Nathan James answers FADs Questions








1.If you weren’t an artist, what else would you be?
I used to work for the phone company in Canada when I was a student and I quite liked that. Any kind of maintenance and repair work would suit me.

2. Can you tell us more about your work and what are the main ideas you would like to express?
It’s obviously informed by pop art, but I wanted to look at doing something darker with it. What would these glossy, hyper-real characters be like if they’d ended up in a bad part of life. And, conversely, what would ordinary people be like if they’d assumed some of the characteristics of the pop world? I grew up in this kind of strange, run down place in Ontario called Hamilton. It’s an old steel town which went bust in the eighties – you see a lot of these men who used to be somebody and buildings which used to mean something, all of them in various stages of falling to pieces.

3. How do you start the process of making work?
A lot of these images are based on images from old Hollywood magazines. I grew up reading a lot of old comics, history of art books, watching endless re-runs of old American films with my mom, skateboard artwork… all these things kind of muddled together and I know when I see the image which one’s going to work.

4. Do you consider the viewer, when making your work?

Not really. Maybe to the extent that with this new stuff I’m conscious that I’ll probably appeal to a different audience, but not much beyond that.

5. Name 3 artists that have inspired your work?
Nigel Cooke, Don Mellor & Kaye Donachie

6. What defines something as a work of art?
Theoretically, I guess anything that elicits an emotional response in a viewer, intended or otherwise. But really, I’m quite traditional in some ways – you know, I work in pretty standard medium, and I take painting seriously. I spend a lot of time on each piece of work, and there’s still nothing that gets me more than the way that paint works on a canvas.

7. In times of austerity, do you think art has a moral obligation to respond topically?
Not specifically – as an artist, you often don’t know what work is going to emerge until you’re at least part of the way through producing it. But, that said, it’s impossible not to be informed by what’s going on around you. And, if I was being an armchair psychologist, I think it’d be impossible not to look at the work that I was producing when we were in a much more upbeat place socio-economically, and contrast it with what I’m doing now. I certainly didn’t set out to make any particular comment about where we are now, but you can’t really get away from your surroundings.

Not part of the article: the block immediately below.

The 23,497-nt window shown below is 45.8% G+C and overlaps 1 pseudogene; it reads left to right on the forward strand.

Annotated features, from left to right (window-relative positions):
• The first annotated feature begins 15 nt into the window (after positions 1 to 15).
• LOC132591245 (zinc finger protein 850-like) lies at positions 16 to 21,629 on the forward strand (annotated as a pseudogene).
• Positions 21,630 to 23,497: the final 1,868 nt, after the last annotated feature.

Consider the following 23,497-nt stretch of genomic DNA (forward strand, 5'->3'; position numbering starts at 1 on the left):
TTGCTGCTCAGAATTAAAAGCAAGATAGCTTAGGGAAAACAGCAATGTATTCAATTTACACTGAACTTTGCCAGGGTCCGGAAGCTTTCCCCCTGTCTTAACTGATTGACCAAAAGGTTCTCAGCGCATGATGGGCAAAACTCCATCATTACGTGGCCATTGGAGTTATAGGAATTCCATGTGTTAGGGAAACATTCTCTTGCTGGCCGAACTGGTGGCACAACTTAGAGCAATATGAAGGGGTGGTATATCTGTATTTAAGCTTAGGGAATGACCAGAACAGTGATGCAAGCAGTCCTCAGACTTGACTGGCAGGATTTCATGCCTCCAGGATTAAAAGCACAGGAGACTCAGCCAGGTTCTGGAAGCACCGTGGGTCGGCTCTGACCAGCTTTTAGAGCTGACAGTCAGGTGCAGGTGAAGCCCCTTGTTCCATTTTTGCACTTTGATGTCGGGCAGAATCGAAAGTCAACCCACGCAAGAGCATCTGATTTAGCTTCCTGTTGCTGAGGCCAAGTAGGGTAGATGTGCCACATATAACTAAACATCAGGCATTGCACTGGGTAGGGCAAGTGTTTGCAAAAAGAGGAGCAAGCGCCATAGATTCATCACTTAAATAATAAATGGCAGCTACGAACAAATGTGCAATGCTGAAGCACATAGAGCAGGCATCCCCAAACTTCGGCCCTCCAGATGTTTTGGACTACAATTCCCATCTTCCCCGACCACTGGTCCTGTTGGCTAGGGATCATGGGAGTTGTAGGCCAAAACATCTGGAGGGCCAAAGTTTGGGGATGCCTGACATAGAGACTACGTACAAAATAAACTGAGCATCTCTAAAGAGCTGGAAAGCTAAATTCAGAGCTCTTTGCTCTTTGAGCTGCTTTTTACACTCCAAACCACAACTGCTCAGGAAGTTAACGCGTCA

8. Anytime, any place – which artist’s body would you most like to inhabit?
I’d be Velazquez. The details don’t really matter, but purely the fact you could just bowl into places and go ‘Hey. I’m Velazquez!’ would be all the justification you needed?

9. What is your favourite ‘ism’?

10. What was the most intelligent thing that someone said or wrote about your work?‘Like all the best art, Nathan James’ new paintings challenge the idea that beauty is a universal term.’ – Jake Chapman

11. And the dumbest?
Somebody once said that they’d come to my show because ‘I’ve been told I’ve just got to come and check out the purple.’ I can imagine why one colour would totally bowl you over, but I’m honestly not even sure that there was any purple in any of that show’s paintings.

12. Which artists would you most like to rip off, sorry, I mean appropriate as a critique of originality and authorship?
John Curin’s work from the nineties. Kind of portrait based, but with a real element of caricature to it. He has a real technical ability, but could be very spontaneous, work very quickly.

13. Do you care what your art costs? State your reasons!
Yeah, of course I do. However, if I was completely fixated on getting rich there are a lot of other jobs that I’d have gone into! That said, I could have carried on producing the work I was doing in my previous series (Riff Raff) which were selling steadily for good prices and generating commissions

14. What’s next for you?
A long holiday to recover from the show. I’ve got a wife and dog who I need to catch up with as I’ve been holed up in the studio huffing paint fumes for the last six months and they’ve both been very tolerant…

See Nathan James’s CREEP SHOW at Cob Gallery March 20th – 7th April 2013

About Mark Westall

Mark Westall is the Founder and Editor of FAD magazine Founder and co-publisher Art of Conversation and founder of the platform @worldoffad

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